Look for the HTTPS sign
There’s usually no risk in using unencrypted websites. But when you’re about to share a file, make a purchase or access the cloud database of your company, it’s a good idea to check whether the website you’re using has the prefix “https” before its URL. HTTPS indicates that a website is encrypted, which makes it difficult for hackers to get in. If the website has the “http” prefix, it’s still unencrypted and you should think twice before sending any information over the web. If you absolutely need to use an “http” website, limit your browsing to the bare minimum, and definitely remember to keep your antivirus active to prevent potential installations of computer malware.
Limit the use of geo-tagging services
Geo-location and geo-tagging apps are generally used to inform others of your location. Digital nomads love sharing their current location with their relatives, peers, and coworkers. Little do they know that the data collected by these geo-tagging apps can also be leaked, as it happened with Dune! Hackers, therefore, can purchase this data and track your location with ease, which can potentially result in physical harm. So, this is a pretty solid reason to switch off geo-tagging apps on your devices. If you’re using a smartphone to surf the web, activating the Airplane Mode should also stop the device transmitting location data.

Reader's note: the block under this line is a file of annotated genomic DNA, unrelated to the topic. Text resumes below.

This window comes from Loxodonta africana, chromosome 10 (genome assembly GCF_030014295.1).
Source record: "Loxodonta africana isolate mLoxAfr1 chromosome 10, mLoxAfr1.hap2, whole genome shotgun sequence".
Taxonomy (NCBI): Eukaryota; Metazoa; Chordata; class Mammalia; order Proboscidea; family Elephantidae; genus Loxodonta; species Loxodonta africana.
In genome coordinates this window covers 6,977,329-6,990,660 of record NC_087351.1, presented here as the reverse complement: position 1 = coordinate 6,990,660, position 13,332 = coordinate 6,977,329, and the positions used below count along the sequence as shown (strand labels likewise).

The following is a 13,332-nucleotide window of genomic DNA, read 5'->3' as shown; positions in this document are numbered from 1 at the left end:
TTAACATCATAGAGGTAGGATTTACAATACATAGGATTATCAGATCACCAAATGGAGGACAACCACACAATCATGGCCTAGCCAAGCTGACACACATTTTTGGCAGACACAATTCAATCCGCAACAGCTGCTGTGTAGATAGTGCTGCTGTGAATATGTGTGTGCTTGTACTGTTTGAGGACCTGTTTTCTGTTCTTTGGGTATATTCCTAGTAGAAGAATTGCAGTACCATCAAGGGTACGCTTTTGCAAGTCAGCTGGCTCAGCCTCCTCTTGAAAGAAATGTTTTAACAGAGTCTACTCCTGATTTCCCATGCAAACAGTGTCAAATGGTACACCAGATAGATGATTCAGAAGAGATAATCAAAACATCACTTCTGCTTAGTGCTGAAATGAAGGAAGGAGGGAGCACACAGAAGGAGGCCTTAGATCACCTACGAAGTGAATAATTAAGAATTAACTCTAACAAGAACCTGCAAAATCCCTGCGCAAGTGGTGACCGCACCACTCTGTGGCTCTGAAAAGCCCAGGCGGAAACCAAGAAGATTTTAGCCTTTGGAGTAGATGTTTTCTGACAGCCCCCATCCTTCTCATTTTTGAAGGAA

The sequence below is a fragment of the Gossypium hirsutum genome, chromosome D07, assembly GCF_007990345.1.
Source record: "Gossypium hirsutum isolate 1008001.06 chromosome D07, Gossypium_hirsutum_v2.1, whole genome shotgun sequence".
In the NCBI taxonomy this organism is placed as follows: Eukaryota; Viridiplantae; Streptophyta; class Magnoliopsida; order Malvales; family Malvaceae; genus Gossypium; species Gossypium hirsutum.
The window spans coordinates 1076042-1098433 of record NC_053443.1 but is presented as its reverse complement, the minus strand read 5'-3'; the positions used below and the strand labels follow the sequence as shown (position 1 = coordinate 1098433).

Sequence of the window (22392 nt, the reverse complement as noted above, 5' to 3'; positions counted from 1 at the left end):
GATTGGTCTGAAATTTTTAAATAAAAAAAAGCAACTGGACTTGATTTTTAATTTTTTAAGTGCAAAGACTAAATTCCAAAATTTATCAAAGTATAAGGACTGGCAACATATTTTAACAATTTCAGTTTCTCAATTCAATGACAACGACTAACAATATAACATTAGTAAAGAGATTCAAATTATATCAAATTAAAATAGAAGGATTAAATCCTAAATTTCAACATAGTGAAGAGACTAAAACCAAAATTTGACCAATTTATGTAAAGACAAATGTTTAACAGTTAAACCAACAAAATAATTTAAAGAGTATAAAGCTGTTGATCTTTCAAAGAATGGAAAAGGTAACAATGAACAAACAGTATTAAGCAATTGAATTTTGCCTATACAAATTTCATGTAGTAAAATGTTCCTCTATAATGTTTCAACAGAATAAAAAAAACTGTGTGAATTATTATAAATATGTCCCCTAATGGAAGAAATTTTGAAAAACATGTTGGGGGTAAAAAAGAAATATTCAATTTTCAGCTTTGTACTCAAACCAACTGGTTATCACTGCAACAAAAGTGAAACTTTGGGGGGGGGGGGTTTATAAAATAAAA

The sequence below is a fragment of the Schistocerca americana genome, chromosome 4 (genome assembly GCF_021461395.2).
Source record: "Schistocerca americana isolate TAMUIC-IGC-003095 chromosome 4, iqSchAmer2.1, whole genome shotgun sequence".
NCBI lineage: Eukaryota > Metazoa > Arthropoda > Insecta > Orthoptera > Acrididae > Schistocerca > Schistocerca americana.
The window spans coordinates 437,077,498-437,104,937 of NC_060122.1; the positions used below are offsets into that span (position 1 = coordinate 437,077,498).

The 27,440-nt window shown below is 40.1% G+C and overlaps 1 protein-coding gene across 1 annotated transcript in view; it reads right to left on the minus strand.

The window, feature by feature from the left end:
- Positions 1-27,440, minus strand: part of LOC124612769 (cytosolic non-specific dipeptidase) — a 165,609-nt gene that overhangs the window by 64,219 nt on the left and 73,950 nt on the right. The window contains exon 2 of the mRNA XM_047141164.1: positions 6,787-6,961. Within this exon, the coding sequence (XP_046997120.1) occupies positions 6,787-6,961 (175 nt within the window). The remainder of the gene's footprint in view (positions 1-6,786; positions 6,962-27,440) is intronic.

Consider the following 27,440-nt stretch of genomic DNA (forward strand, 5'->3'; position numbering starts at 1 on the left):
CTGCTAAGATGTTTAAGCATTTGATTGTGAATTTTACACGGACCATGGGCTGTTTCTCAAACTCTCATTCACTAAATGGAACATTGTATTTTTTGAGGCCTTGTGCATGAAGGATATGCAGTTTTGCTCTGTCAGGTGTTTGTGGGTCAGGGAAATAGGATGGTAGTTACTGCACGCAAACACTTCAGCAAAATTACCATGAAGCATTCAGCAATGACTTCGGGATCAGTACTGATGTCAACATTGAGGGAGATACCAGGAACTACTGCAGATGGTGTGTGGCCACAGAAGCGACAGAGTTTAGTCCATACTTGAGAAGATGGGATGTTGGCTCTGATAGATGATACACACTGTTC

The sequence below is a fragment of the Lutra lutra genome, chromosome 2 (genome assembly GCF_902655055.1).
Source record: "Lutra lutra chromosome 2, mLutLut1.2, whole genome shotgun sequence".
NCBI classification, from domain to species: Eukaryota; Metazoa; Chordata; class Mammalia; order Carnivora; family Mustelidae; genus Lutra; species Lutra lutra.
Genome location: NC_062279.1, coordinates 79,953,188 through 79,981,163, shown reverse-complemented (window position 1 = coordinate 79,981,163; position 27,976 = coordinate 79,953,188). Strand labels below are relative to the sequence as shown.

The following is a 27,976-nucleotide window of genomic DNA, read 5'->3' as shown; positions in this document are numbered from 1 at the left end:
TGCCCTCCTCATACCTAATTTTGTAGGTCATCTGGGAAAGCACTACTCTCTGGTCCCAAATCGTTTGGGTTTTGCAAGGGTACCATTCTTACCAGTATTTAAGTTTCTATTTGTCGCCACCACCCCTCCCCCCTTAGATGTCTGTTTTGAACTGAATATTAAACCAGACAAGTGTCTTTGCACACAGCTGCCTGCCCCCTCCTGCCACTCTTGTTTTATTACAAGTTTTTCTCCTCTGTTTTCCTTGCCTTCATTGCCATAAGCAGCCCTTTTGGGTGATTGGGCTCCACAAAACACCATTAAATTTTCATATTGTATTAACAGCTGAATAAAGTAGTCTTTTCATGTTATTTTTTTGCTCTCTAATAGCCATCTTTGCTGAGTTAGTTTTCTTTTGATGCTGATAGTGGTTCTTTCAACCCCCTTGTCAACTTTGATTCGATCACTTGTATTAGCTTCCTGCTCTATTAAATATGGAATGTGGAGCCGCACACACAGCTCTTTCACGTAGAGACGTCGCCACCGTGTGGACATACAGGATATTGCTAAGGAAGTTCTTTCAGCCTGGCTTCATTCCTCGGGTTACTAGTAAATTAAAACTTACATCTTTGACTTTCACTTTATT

Browse in “Incognito” mode
Incognito is another term for private browsing. The majority of web browsers offer a private browsing option. Activating it tells the browser that you don’t want it to store browsing history and cookies on your system, which can minimize some of the consequences of malware and ad-trackers. With that said, it won’t mask your browsing activity from your internet service provider or any websites you intend to browse – it just prevents them from storing anything on your PC. Private browsing is available in all popular browsers, including Chrome, Firefox, Safari, and Opera.
Use a VPN
As a digital nomad, you’ll be mostly traveling from one destination to another and relying on public WiFi for your internet needs. This means you’re open to man-in-the-middle and other types of attacks from hackers on the same network. To help keep your private information protected, consider using a reliable virtual private network solution like SlickVPN. VPNs enable nomads to spoof their internet activity while using public hotspots on the go. Moreover, they allow you to connect to a server in your desired location from anywhere. Lastly, the best VPNs don’t log information about customers’ personal details, where they travel, or what they search for or purchase. Hence, you can be sure that your sensitive information will stay anonymous and private when you use a VPN.